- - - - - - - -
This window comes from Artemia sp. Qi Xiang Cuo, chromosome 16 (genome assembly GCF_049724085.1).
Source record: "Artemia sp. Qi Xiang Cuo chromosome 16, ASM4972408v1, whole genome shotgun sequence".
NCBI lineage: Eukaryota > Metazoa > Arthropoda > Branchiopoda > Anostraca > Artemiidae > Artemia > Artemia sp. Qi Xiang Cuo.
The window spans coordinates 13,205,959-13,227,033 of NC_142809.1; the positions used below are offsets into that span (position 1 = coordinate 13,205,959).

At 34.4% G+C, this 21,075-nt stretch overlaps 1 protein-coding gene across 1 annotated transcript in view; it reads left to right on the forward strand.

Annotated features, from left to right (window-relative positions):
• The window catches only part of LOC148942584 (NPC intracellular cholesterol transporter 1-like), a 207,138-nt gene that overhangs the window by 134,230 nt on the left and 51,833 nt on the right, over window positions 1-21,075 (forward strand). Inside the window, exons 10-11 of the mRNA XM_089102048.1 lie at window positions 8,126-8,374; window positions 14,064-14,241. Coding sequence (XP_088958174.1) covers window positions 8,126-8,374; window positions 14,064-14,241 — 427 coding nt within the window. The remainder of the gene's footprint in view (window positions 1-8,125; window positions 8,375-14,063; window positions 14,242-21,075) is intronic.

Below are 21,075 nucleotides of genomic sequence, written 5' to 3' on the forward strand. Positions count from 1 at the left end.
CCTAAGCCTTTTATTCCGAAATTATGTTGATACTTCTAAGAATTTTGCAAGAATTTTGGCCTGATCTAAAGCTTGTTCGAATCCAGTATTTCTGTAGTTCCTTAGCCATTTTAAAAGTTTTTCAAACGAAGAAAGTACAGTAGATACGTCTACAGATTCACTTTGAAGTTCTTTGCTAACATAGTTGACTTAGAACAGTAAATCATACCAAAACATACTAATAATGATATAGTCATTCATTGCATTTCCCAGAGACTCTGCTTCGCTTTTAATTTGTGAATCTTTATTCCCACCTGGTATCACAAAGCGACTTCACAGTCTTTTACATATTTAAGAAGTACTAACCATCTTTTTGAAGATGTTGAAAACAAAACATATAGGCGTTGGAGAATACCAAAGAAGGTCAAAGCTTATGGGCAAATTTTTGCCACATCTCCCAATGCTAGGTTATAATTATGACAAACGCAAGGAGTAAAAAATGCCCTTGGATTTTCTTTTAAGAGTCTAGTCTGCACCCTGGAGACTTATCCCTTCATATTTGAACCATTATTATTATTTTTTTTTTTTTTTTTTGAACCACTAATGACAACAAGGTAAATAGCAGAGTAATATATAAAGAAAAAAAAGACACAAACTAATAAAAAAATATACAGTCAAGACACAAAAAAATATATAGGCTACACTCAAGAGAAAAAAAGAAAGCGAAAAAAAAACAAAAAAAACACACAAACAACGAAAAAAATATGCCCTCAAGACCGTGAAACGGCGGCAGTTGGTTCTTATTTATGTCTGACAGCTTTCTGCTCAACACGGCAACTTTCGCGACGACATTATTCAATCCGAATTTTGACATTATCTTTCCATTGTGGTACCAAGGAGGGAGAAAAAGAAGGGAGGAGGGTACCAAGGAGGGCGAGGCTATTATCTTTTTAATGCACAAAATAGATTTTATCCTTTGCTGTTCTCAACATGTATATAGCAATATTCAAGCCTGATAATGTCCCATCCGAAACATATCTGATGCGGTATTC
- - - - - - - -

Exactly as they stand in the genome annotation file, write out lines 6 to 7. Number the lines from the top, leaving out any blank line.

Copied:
Annotated features, from left to right (window-relative positions):
• The window catches only part of LOC148942584 (NPC intracellular cholesterol transporter 1-like), a 207,138-nt gene that overhangs the window by 134,230 nt on the left and 51,833 nt on the right, over window positions 1-21,075 (forward strand). Inside the window, exons 10-11 of the mRNA XM_089102048.1 lie at window positions 8,126-8,374; window positions 14,064-14,241. Coding sequence (XP_088958174.1) covers window positions 8,126-8,374; window positions 14,064-14,241 — 427 coding nt within the window. The remainder of the gene's footprint in view (window positions 1-8,125; window positions 8,375-14,063; window positions 14,242-21,075) is intronic.